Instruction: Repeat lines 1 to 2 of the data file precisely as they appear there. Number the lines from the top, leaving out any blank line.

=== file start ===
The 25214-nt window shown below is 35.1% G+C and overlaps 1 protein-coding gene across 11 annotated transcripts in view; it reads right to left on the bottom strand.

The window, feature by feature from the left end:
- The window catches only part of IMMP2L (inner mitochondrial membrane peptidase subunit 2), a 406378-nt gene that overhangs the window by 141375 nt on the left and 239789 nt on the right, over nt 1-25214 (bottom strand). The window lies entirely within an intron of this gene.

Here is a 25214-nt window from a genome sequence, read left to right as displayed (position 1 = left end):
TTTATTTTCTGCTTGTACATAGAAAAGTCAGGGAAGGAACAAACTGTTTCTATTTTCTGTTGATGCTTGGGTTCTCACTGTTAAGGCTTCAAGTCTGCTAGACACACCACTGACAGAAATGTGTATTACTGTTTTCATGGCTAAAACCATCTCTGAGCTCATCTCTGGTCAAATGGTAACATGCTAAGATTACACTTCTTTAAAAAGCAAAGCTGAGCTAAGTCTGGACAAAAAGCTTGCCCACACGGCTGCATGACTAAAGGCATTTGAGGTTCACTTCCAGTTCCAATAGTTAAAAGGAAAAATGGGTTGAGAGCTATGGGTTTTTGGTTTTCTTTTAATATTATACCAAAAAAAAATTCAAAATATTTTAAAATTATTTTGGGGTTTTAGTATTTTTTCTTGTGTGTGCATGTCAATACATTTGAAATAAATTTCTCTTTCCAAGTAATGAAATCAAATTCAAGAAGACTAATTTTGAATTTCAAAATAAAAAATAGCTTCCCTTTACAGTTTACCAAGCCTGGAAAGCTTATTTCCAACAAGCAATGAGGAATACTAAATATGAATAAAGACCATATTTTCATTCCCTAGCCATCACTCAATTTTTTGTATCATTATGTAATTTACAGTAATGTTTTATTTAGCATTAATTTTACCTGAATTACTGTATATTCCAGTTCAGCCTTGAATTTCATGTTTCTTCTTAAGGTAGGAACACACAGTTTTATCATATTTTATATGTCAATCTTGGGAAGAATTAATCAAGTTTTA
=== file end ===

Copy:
The 25214-nt window shown below is 35.1% G+C and overlaps 1 protein-coding gene across 11 annotated transcripts in view; it reads right to left on the bottom strand.

The window, feature by feature from the left end: